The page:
Palms

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Palms, Palms, Palms here are a few things you may not get told at a nursery. There are over 25000 species of palms that grow in tropical, subtropical, and warm temperate climates around the world. Over 50 of these are found to grow in Australia. They are extensively throughout Australia including Sydney, Melbourne and Brisbane widely used in landscaping due to their exotic appearance and can make any garden atmosphere cool and relaxing, much like a tropical paradise.


Although purchasing a smaller palm tree will be less expensive, like most other plants, palms take a while to grow, and will take longer for it to grow to its potential and won't have that "instant gratification" of a large beautiful plant. If you cannot wait for your tropical paradise to arise, there are fast growing varieties; Bangalow Palm, Cocos Palm or Queen Palm, Foxtail Palm and Majestic Palm.

When purchasing a palm it is important to choose a variety that suits the conditions of your local area. Consider temperature, rainfall, soil, sunlight and also the space available for growth. Also consider how much time you have to care and clean up your palms? Palms like the Cabbage Palm require very little maintenance, others like the Chinese Fan Palm tree are fussier. As well most palms love fertilizers in order to grow optimally. See our "Palm Growth Chart" as a quick and easy guide 

Some palms prefer to be under the shade while others welcome the heat. Palms like the Alexandra and the Foxtail like full sun from early age but do well in either condition. Cascades (Chamaedorea cataractarum), Lady Palms (Rhapis excelsa), Ponytail Palm and Australia Fans (Licularis ramsayi) like some shade while the Kentia palm (Howea forsteriana) takes time to adjust but all these make good indoor palm trees.  Indoor palms benefit from being taken outside every few weeks to receive full sun in order to regain strength.

The watering needs of your palms is also important to understand, there are tropical palms that naturally grow near rivers, lakes and estuaries requiring them to receive plenty of water when cultivated the Cascade palm (Chamaedorea cataractarum) is an example of this. Irrigation is heavily needed by this variety in order to grow fully. There are also palms that are more low maintenance when it comes to water requirements like the Ponytail Palm. It is highly resistant to droughts and can last up to a month without water. To maintain it though, it would be advisable to mist the leaves to keep from drying, especially if it's humid.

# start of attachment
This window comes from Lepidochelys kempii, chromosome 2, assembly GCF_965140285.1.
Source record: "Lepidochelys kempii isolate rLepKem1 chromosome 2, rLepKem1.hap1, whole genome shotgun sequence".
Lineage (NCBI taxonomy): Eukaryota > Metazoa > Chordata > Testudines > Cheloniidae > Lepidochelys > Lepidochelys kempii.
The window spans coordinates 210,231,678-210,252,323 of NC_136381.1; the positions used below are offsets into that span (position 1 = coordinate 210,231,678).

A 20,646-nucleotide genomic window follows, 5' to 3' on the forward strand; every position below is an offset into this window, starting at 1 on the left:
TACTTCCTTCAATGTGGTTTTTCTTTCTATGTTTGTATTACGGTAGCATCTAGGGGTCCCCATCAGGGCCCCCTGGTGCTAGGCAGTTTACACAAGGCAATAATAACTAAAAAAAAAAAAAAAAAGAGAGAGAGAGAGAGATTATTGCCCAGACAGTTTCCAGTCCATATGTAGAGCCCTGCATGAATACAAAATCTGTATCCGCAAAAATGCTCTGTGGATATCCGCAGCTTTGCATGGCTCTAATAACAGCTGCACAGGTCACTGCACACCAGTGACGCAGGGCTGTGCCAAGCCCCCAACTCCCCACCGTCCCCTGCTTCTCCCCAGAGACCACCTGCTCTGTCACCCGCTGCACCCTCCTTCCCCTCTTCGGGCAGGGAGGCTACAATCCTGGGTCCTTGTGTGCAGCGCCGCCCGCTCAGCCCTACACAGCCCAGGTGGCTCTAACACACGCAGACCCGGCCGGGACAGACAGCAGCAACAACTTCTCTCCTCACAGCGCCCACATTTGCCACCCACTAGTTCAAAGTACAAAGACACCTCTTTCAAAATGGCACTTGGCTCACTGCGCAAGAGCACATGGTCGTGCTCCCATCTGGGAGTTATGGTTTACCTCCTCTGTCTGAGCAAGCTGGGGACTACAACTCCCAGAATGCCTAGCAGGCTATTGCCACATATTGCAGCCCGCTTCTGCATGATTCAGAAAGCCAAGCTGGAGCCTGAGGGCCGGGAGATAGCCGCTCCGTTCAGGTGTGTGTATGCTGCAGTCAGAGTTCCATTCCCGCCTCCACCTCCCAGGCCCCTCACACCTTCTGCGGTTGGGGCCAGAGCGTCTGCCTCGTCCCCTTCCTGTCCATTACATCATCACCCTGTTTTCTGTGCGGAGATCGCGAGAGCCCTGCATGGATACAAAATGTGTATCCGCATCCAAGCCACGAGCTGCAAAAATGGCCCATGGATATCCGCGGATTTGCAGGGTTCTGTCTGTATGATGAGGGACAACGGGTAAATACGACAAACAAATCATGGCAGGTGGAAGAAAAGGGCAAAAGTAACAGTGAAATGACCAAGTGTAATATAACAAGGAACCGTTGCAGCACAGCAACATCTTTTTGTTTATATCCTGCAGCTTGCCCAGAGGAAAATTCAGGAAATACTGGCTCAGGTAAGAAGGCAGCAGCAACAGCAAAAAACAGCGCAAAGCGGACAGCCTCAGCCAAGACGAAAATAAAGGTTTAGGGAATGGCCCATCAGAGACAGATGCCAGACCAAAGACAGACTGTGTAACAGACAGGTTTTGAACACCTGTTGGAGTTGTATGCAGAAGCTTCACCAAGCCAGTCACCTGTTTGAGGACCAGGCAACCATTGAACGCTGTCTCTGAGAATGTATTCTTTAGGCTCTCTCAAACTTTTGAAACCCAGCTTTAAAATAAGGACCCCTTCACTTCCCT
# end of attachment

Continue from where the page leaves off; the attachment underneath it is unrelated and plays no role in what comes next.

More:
Soil is another important factor in helping your palm grow to its best capabilities. Soils can be too salty, wet, alkaline, sandy or heavy with clay. Most palm species prefer a pH of between 6.4 and 7.  Lower than 6.0 pH nitrogen, phosphorous and potassium are lost to the palm. Higher than 7.0 pH iron, manganese, boron, copper and zinc are locked out and lost. If your soil is too acid adding dolomite or lime will make it more alkaline. Ideal soil to use is a 50/50 blend of your native soil and bought soil or potting mix made from aged manures, compost and mulch. Salty soils need to be drained.

At Palms Online we sell palm trees from our Nursery located near Byron Bay, supplying Nurseries up and down the east coast for the last 15 years, we pride our selves on selling well established sun hardened palm trees whilst trying to provide the best information to ensure your palms grow fast and remain healthy.

Palms online.

 

 


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